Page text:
A TODDLER’S FIRST THEME PARK: Day Out at Drayton Manor’s Thomas Land Reviewed

July 30, 2018

[PR Gifted visit in exchange for honest review]

Reuben’s become quite the fan of Thomas the Tank Engine.  So when I proposed a trip to Thomas Land, the news stirred a flurry of excitement through our household.  Thrilled at hearing about ‘Thomas’ but not quite comprehending what the drama actually meant, Reuben was positively up for the plan.  And me, well, let’s just say as a veteran Thomas fan, I needed no encouragement.  It was official: we were certified Thomas mad and destined to Drayton Manor’s Thomas Land.

With Drayton Manor a solid four hour drive away from us, we decided to make a mini break out of the trip, driving down to the heart of England and stopping over the night before the ‘big day’.  It was Reuben’s first night away from home, and it was every inch the challenge as it was exciting.  Making up a dozen lists to ensure we didn’t forget any of the essentials – extra bottles, extra nappies, extra outfits (you get the drill) – my over preparing proved quite useful when on the morning of Thomas Land day, Reuben decided to deposit breakfast all over himself and me, resulting in two orange juice soaked outfits that needed replacing.  Thank goodness I’d packed two Thomas t-shirts (for the little one, obvs.)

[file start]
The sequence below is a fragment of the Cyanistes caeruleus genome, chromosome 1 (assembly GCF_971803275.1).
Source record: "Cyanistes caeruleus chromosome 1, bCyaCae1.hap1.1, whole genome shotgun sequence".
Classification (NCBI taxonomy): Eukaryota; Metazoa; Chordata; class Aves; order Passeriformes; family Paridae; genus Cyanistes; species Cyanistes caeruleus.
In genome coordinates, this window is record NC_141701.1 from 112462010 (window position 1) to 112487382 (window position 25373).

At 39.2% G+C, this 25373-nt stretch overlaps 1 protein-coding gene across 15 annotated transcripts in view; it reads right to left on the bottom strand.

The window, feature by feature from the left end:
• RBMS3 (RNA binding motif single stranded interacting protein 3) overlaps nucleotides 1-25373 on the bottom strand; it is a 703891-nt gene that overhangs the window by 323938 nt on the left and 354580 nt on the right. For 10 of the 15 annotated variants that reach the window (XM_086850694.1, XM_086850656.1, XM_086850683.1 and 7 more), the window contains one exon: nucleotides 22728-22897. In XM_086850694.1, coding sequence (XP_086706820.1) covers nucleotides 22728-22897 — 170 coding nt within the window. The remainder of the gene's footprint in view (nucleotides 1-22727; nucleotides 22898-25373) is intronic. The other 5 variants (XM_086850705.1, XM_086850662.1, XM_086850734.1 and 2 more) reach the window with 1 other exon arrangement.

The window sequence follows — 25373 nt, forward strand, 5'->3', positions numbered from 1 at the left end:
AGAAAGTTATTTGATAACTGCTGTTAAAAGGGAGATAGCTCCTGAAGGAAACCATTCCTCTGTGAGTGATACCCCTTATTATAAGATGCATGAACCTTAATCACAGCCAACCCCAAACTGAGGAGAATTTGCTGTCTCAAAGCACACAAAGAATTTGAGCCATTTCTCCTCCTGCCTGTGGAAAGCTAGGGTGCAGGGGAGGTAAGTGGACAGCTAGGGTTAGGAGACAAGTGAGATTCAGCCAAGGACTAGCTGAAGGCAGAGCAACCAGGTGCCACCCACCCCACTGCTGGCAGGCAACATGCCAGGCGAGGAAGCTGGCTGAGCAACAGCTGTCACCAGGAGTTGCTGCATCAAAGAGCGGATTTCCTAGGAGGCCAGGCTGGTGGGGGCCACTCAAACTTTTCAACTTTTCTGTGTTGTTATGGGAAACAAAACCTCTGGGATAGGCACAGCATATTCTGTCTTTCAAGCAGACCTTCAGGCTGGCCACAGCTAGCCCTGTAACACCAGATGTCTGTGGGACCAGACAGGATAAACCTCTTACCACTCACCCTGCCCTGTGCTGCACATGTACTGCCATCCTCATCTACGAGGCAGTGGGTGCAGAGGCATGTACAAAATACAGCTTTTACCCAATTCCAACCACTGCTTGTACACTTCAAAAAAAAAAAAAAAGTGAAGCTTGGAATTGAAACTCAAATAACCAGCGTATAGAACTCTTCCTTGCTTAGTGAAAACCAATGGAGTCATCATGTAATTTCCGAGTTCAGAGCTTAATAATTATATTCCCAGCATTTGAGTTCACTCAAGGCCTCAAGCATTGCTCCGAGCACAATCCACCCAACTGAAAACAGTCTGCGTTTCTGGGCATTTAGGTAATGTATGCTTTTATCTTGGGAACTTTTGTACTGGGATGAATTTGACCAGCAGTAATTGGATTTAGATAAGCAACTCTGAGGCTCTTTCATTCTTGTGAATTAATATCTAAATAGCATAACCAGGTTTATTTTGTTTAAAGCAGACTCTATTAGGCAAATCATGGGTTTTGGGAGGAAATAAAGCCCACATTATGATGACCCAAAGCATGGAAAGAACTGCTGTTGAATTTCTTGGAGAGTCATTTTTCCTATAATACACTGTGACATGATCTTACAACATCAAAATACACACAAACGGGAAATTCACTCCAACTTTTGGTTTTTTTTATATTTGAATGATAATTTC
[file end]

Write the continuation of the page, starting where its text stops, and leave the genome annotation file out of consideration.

Having never visited Drayton Manor nor Thomas Land before, we had no idea what to expect.  But luckily getting parked without any fuss or stress set the day off well.  The car park is free (EDIT: parking is now £5 as of 2019), there’s tons of space and attendants help direct you into your space.

Walking several yards into Drayton Manor’s entrance, we soon came to Thomas Land’s gate where we were greeted by a cheerful Thomas Land attendant.  She welcomed us in, but Reuben was already otherwise engaged because he’d caught sight of Thomas the Tank Engine himself.  Polished and proud, he was sitting at the top of Knapford Station on his turntable.  So I took Reuben out of his trike and let him toddle off to investigate.

Thomas Land is a spacious area to walk about without feeling cramped.  There’s a definite buzz but there’s no stressful bustle.  Reuben came in on his trike but he ended walking around much of the park on his reins as it was a nicely chilled out, family friendly environment for him to wander about.